The content below is taken from the original (RightScale Cuts Own Cloud Costs by Switching to Docker), to continue reading please visit the site. Remember to respect the Author & Copyright.
Less than two months ago, the engineering team behind the cloud management platform RackScale kicked off a project to rethink the entire infrastructure its services run on. They decided to package as much of its backend as possible in Docker containers, the method of deploying software whose popularity spiked over the last couple of years, becoming one of the most talked about technology shifts in IT.
It took the team seven weeks to complete most of the project, and Tom Miller, RightScale’s VP of engineering, declared the project a success in a blog post Tuesday, saying they achieved both goals they had set out to achieve: reduced cost and accelerated development.
There are two Dockers. There is the Docker container, which is a standard, open source way to package a piece of software in a filesystem with everything that piece of software needs to run: code, runtime, system tools, system libraries, etc. There is also Docker Inc., the company that created the open source technology and that has built a substantial set of tools for developers and IT teams to build, test, and deploy applications using Docker containers.
In the sense that a container can contain an application that can be moved from one host to another, Docker containers are similar to VMs. Docker argues that they are a more efficient, lighter-weight way to package software than VMs, since each VM has its own OS instance, while Docker runs on top of a single OS, and countless individual containers can be spun up in that single environment.
Another big advantage of containers is portability. Because containers are standardized and contain everything the application needs to run, they can reportedly be easily moved from server to server, VM to VM (they can and do run in VMs), cloud to cloud, server to laptop, etc.
Google uses a technology similar to Docker containers to power its services, and many of the world’s largest enterprises have been evaluating and adopting containers since Docker came on the scene about two years ago.
Read more: Docker CEO: Docker’s Impact on Data Center Industry Will Be Huge
RightScale offers a Software-as-a-Service application that helps users manage their cloud resources. It supports all major cloud providers, including Amazon, Microsoft, Google, Rackspace, and IBM SoftLayer, and key private cloud platforms, such as VMware vSphere, OpenStack, and Apache CloudStack.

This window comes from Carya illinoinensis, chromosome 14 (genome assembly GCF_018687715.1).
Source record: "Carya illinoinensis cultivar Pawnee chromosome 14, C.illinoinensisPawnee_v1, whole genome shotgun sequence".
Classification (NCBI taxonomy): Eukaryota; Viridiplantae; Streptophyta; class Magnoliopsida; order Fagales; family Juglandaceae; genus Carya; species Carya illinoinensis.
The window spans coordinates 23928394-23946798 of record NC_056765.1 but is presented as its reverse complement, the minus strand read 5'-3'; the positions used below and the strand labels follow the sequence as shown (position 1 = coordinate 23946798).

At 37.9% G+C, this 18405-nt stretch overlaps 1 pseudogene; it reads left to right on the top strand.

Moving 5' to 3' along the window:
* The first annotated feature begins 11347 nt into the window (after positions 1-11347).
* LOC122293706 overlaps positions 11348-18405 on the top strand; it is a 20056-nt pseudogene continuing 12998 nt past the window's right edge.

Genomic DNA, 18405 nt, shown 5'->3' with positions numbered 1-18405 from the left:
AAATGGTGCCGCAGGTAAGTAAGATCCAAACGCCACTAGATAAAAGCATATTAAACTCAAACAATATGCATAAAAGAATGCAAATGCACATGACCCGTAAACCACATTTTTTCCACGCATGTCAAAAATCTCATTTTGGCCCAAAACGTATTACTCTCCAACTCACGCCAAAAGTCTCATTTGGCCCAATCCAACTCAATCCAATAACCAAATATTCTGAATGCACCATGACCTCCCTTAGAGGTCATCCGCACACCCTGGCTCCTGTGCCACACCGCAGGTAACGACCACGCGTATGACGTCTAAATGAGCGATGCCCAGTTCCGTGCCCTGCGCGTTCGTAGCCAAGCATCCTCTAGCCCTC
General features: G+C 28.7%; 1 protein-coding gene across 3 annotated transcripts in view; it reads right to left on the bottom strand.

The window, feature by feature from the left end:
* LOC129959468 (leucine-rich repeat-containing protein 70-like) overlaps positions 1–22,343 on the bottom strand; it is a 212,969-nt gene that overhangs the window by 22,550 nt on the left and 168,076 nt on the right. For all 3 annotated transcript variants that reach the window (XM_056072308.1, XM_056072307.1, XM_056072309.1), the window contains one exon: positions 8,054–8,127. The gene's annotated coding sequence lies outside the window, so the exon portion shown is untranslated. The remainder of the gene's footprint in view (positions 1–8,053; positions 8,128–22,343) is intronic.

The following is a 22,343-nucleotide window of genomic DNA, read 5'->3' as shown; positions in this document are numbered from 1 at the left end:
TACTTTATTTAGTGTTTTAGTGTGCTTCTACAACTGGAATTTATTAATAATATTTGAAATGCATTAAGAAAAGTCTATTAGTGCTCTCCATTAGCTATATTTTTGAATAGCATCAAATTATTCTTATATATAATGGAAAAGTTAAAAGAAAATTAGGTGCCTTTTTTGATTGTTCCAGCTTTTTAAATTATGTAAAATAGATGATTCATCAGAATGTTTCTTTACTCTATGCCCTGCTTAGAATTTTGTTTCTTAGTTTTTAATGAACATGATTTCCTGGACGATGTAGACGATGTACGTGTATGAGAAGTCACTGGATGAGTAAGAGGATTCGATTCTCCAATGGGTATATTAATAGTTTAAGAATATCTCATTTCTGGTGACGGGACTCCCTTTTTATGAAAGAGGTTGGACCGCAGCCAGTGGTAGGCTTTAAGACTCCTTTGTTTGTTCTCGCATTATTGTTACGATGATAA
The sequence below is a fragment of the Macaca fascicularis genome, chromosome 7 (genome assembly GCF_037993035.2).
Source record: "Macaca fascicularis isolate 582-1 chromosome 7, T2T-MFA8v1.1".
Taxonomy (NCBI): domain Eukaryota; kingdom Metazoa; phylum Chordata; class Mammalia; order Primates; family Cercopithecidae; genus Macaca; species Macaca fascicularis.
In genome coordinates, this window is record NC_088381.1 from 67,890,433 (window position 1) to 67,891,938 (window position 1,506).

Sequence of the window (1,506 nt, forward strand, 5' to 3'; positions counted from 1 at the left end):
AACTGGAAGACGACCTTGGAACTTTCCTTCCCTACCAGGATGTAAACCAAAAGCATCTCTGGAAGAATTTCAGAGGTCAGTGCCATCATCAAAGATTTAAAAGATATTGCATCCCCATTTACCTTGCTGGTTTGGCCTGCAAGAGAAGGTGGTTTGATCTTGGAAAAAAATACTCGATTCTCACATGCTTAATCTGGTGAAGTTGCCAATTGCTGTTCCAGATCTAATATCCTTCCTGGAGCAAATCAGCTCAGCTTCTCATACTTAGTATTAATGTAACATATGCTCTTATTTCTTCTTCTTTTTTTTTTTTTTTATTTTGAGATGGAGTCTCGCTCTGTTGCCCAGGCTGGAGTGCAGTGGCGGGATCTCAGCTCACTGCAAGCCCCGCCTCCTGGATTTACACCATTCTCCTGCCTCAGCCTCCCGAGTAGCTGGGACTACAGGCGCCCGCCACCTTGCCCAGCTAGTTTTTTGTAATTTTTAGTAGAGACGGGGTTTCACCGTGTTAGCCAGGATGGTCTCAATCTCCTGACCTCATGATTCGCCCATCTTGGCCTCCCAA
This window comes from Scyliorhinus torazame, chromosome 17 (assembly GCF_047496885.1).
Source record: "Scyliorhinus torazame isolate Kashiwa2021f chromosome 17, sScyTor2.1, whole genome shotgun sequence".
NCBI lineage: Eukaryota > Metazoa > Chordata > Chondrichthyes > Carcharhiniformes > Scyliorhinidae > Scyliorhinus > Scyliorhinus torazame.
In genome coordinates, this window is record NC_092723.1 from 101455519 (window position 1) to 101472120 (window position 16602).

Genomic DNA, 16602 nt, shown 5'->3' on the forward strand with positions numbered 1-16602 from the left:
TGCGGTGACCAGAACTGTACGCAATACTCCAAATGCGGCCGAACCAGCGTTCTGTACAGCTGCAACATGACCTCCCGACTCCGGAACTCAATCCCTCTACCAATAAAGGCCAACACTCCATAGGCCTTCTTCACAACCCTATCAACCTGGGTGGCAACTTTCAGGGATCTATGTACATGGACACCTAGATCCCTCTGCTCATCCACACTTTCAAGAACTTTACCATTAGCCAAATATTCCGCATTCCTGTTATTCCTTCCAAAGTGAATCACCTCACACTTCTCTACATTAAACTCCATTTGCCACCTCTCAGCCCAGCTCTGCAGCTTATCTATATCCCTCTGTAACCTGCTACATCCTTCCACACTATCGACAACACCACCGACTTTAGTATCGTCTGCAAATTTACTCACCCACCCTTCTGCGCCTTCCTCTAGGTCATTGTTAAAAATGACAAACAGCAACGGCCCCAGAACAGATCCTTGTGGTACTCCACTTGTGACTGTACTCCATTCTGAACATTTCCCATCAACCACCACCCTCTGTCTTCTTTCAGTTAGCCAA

Its entire platform consists of 52 services that used to run on 1,028 cloud instances. Over the past seven weeks, the engineering team containerized 48 of those services in an initiative they dubbed “Project Sherpa.”
They only migrated 670 cloud instances to Docker containers. That’s how many instances ran dynamic apps. Static apps – things like SQL databases, Cassandra rings, MogoDB clusters Redis, Memcached, etc. – wouldn’t benefit much from switching to containers, Miller wrote.
The instances running static apps now support containers running dynamic apps in a hybrid environment. “We believe that this will be a common model for many companies that are using Docker because some components (such as storage systems) may not always benefit from containerization and may even incur a performance or maintenance penalty if containerized,” he wrote.
As a result the number of cloud instances running dynamic apps was reduced by 55 percent and the cloud infrastructure costs of running those apps came down by 53 percent on average.
RightScale has also already noticed an improvement in development speed. Standardization and portability containers offer help developers with debugging, working on applications they have no experience with, and flexibility in accessing integration systems. Product managers can check out features that are being developed without getting developers involved.
“There are certainly more improvements that we will make in our use of Docker, but we would definitely consider Project Sherpa a success based on the early results, Miller wrote.